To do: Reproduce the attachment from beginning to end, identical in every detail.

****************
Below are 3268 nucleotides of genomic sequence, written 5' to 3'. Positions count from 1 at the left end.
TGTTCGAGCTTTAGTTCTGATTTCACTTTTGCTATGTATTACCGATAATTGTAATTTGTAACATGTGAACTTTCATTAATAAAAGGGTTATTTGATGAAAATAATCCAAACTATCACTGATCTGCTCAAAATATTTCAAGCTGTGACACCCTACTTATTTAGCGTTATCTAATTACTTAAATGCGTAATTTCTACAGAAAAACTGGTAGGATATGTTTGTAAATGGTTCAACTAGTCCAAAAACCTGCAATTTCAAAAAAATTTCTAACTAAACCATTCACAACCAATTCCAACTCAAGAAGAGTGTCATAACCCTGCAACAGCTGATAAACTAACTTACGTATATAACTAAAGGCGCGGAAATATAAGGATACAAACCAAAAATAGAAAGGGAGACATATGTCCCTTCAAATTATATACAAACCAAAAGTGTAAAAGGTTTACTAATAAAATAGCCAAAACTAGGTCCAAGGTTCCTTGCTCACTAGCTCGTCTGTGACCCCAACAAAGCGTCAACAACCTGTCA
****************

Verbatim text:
Below are 3268 nucleotides of genomic sequence, written 5' to 3'. Positions count from 1 at the left end.
TGTTCGAGCTTTAGTTCTGATTTCACTTTTGCTATGTATTACCGATAATTGTAATTTGTAACATGTGAACTTTCATTAATAAAAGGGTTATTTGATGAAAATAATCCAAACTATCACTGATCTGCTCAAAATATTTCAAGCTGTGACACCCTACTTATTTAGCGTTATCTAATTACTTAAATGCGTAATTTCTACAGAAAAACTGGTAGGATATGTTTGTAAATGGTTCAACTAGTCCAAAAACCTGCAATTTCAAAAAAATTTCTAACTAAACCATTCACAACCAATTCCAACTCAAGAAGAGTGTCATAACCCTGCAACAGCTGATAAACTAACTTACGTATATAACTAAAGGCGCGGAAATATAAGGATACAAACCAAAAATAGAAAGGGAGACATATGTCCCTTCAAATTATATACAAACCAAAAGTGTAAAAGGTTTACTAATAAAATAGCCAAAACTAGGTCCAAGGTTCCTTGCTCACTAGCTCGTCTGTGACCCCAACAAAGCGTCAACAACCTGTCA